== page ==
New York Irish couple to receive presidential award for work in highlighting dangers of sepsis

New protocols following campaign by Ciarán and Orlaith Staunton led to 16,000 lives being saved

Ciarán Staunton, speaking at a US Senate hearing on sepsis in 2013, is to be honoured for his campaigning. Photograph:

President Michael D Higgins will this week present a presidential distinguished service award to an Irish couple based in New York whose work to highlight the medical condition of sepsis has saved an estimated 16,000 lives in the state.

Ciarán and Orlaith Staunton will be honoured for their work on the End Sepsis campaign which they established following the death of their son Rory in 2012.

The couple were recommended to the Government for the award by the most powerful politician in the United States senate, majority leader Chuck Schumer.

On foot of the work of the Stauntons, authorities in New York introduced rules for hospitals – known as Rory’s regulations – which set out how doctors should look out for sepsis in patients presenting for treatment.


The presidential distinguished service award was established by the Government following the 2011 Global Irish Economic Forum as a means to recognise the contribution of members of the Irish diaspora.

The awards will be presented by the president at Áras an Uachtaráin on Thursday in a ceremony which is also scheduled to be attended by Taoiseach Micheál Martin and the Minister for Foreign Affairs Simon Coveney.

Sepsis is the body’s extreme response to an infection. It is a life-threatening medical emergency. Without timely treatment, sepsis can very quickly lead to tissue damage, organ failure and death.

Ciarán Staunton told The Irish Times that although well over 250,000 people in the United States died from sepsis each year, little was known about it publicly.

He said he had not heard about it before his son’s death.

Rory Staunton was a big 5 foot, nine inch 12 -year-old boy when he fell in school while playing basketball in March 2012 and cut his arm.

That night he began to feel ill and went to a hospital emergency department. He was later sent home without sepsis being diagnosed. However, bacteria had entered his bloodstream and his condition deteriorated. Within a few days Rory had died.

“The Tuesday night before he died, I bought him a pizza and asked what type he wanted. The following Tuesday, I was in a funeral home and they asked me what coffin I wanted,” Mr Staunton said.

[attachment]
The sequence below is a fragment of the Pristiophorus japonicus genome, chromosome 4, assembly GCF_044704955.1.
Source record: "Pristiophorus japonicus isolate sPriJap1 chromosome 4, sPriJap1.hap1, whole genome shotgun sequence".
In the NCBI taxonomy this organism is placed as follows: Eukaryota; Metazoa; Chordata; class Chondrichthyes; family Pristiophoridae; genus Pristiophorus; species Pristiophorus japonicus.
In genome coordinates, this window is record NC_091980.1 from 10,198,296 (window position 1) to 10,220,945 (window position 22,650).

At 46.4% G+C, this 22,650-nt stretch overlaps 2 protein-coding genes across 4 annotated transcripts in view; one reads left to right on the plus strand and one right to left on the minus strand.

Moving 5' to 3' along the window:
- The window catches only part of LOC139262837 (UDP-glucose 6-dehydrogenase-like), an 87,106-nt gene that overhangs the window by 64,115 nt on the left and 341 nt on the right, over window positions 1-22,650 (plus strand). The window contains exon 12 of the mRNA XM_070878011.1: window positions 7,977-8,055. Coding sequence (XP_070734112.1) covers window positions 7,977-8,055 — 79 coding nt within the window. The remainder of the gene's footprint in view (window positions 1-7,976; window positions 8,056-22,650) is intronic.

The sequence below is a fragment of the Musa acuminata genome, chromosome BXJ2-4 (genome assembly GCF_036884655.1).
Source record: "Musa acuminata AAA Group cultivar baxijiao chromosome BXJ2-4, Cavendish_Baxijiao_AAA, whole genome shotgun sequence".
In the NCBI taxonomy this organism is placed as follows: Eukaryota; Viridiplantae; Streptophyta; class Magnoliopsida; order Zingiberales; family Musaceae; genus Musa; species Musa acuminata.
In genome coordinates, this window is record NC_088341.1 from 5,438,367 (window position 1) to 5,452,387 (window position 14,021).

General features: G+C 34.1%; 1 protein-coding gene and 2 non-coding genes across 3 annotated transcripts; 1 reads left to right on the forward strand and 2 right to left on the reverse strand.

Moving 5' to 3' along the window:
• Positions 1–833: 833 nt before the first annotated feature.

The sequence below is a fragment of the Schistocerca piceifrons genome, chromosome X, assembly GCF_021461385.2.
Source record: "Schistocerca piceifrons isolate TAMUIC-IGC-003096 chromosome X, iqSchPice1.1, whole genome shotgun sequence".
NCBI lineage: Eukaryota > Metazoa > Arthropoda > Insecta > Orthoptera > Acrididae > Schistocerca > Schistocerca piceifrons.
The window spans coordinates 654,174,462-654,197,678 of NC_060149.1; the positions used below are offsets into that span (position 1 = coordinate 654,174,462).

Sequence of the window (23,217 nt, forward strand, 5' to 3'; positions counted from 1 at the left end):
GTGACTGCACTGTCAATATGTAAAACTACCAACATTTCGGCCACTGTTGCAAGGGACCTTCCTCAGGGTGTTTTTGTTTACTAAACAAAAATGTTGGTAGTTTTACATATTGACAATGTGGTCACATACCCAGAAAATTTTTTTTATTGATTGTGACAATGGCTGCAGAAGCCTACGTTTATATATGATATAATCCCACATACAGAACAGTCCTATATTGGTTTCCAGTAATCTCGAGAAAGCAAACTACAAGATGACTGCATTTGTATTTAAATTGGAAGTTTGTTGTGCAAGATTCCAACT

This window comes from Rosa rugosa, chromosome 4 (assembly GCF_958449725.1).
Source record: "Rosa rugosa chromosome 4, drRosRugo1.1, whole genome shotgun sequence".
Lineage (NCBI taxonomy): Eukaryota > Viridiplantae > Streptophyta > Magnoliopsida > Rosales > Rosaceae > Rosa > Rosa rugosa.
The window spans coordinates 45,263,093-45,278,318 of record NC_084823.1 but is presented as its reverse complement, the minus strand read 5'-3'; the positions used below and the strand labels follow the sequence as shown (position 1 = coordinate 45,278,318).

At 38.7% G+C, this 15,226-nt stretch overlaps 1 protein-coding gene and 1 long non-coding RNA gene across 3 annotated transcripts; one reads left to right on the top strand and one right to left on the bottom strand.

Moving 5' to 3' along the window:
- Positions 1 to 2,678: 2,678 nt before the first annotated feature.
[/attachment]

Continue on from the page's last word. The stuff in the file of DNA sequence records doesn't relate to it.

The Stauntons subsequently established End Sepsis – the legacy of Rory Staunton, to highlight awareness of the condition and to improve measures to protect against it.

Orlaith Staunton said deaths from sepsis were preventable and treatable. “Rory could have been saved”, she said.

She said doctors were not waiting for a cure for sepsis to be developed. The condition can be treated with antibiotics and fluids if detected in time.

She said after their son died, they discovered that sepsis was the cause of death for hundreds of thousands of people each year but had been overlooked in the United States as well as in Ireland and the UK.

She said they subsequently started work to have sepsis protocols introduced.

On foot of extensive coverage of the case of Rory and lobbying by the Stauntons, authorities in New York introduced new regulations for hospitals.

Orlaith Staunton said mandatory sepsis protocols were essentially a checklist to be followed when somebody arrived into a hospital showing specific symptoms they ensured that correct treatment was given for sepsis.

On foot of their campaign the lives of about 16,000 people in New York were saved after the regulations were put in place.

“If you had national mandatory protocols just think how many people would be saved,” Ciarán Staunton said. “Cost-wise sepsis cost the American medical system and taxpayers $60 billion per year and 370,000 lives. If we as a regular couple in New York could get this through and signed into law by governor (Andrew) Cuomo at the time, mandated for all the hospitals, what could federal Government do.”

Mr Staunton said the signs of sepsis included fever and chills, rapid breathing, mottled skin, extreme pain as well as a feeling of being very, very sick.

Mr Staunton is from Mayo and arrived in the United States in the early 1980s and later owned a number of bars in New York. His wife is from Drogheda, Co Louth and has also been in the United States since the 1980s. She is the sister of Fine Gael TD Fergus O’Dowd and New York publisher Niall O’Dowd.

Mr Staunton is a very well known figure in the Irish community in New York.

He was closely involved in the efforts by a group of young Irish people in New York in the 1980s to secure immigration reform and legal status for thousands of undocumented workers under the Donnelly and Morrison visa programmes.

He was a senior figure in Irish Northern Aid in New York which supported the republican movement prisoners in Ireland.

He was the liaison figure between Irish republican supporters and broader Irish American figures such as businessman Chuck Feeney to back an initiative which ultimately led to the involvement of the White House in the Northern Ireland peace process and the Good Friday agreement.

Martin Wall

Martin Wall

Martin Wall is the former Washington Correspondent of The Irish Times. He was previously industry correspondent